We know that this is a difficult and stressful time and the decisions we face are equally difficult as we work to fight the spread of the virus.
CDC Guidelines for Exposure (8/17/21)
The success of the university’s response to a positive or presumed positive case for a faculty and staff member relies heavily on the individual promptly self-reporting their circumstance and any medical exam/test results to the university. All members of the ESU campus community and guests are required to wear masks in all public spaces (inside and outdoors), including hallways, classrooms, public spaces, common areas, and during office visits. The following CDC guidelines related to COVID-19 should be followed by all ESU employees.
Quarantine and Isolation
Quarantine if you have been in close contact (within 6 feet of someone for a cumulative total of 15 minutes or more over a 24-hour period) with someone who has COVID-19, unless you have been fully vaccinated.
People who are fully vaccinated do NOT need to quarantine after contact with someone who had COVID-19 unless they have symptoms. However, fully vaccinated people should get tested 3-5 days after their exposure, even if they don’t have symptoms and wear a mask indoors in public for 14 days following exposure or until their test result is negative.
What to do when exposed and not vaccinated:
- Stay home for 14 days after your last contact with a person who has COVID-19.
- Watch for fever (100.4◦F), cough, shortness of breath, or other symptoms of COVID-19.
- If possible, stay away from people you live with, especially people who are at higher risk for getting very sick from COVID-19.
- Watch for symptoms until 14 days after exposure.
- If you have symptoms, immediately self-isolate and contact your local healthcare provider.
You may be able to shorten your quarantine
Your local public health authorities make the final decisions about how long quarantine should last, based on local conditions and needs. Follow the recommendations of your local health provider if you need to quarantine. Options they will consider include stopping quarantine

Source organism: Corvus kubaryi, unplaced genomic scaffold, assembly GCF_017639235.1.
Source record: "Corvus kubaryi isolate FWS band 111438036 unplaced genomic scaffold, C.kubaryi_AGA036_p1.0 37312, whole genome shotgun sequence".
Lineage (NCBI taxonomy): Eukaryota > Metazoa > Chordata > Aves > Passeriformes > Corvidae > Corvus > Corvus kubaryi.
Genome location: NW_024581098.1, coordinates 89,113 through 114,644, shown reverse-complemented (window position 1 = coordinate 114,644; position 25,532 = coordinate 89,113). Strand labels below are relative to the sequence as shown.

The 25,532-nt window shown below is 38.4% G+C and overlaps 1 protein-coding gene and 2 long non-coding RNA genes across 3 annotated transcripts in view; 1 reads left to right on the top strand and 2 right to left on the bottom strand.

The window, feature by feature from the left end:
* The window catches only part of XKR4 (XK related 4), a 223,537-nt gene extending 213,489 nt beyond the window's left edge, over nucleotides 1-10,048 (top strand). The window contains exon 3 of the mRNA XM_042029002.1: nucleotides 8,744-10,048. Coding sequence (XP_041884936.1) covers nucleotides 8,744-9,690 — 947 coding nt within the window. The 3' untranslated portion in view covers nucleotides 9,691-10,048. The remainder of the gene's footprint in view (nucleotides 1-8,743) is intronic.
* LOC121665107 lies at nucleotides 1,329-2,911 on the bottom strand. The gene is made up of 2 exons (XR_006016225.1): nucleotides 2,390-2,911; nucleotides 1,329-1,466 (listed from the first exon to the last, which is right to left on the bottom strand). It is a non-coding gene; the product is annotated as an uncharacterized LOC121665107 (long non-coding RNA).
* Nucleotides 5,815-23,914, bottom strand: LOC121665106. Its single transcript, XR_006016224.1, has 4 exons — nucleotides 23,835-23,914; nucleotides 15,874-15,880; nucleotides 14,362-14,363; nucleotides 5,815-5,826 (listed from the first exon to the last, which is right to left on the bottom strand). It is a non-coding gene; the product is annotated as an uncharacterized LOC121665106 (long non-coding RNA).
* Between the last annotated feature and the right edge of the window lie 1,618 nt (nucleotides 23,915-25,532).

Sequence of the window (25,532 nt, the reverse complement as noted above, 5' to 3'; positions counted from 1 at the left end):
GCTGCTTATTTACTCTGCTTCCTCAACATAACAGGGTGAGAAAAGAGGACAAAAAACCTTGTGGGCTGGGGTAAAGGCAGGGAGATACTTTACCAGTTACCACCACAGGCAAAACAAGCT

- After day 10 without testing
- After day 7 after receiving a negative test result (test must occur on day 5 or later)
What to do
- Monitor your symptoms. If you have an emergency warning sign (including trouble breathing), seek emergency medical care immediately.
- Stay in a separate room from other household members, if possible.
- Use a separate bathroom, if possible.
- Avoid contact with other members of the household and pets.
- Don’t share personal household items, like cups, towels, and utensils.
- Wear a mask when around other people if able.
Notification to Campus
If an employee has been directed to quarantine due to possible exposure or has tested positive for the COVID-19 virus, their supervisor will ask what areas of campus the employee may have used or been to and/or any other employees or students they have been in close contact with during the two to three days before leaving campus. While every effort will be made to keep the identity of an employee confidential, other employees, and perhaps students, who have been in close contact with the infected individual will be notified of the situation and recommendations will be provided on a case by case basis regarding the release of specific information to any other employees or students who may have been in close contact with the employee.
When You Can be Around Others After You Had or Likely Had COVID-19
Most people do not require testing to decide when they can be around others; however, if your healthcare provider recommends testing, they will let you know when you can resume being around others based on your test results.
For Anyone Who Has Been Around a Person with COVID-19
Anyone who has had close contact with someone with COVID-19 should stay home for 14 days after their last exposure to that person.
However, anyone who has had close contact with someone with COVID-19 and who meets the following criteria does not need to stay home.
- Someone who has been fully vaccinated and shows no symptoms of COVID-19. However, fully vaccinated people should get tested 3-5 days after their exposure, even they don’t have symptoms and wear a mask indoors in public for 14 days following exposure or until their test result is negative.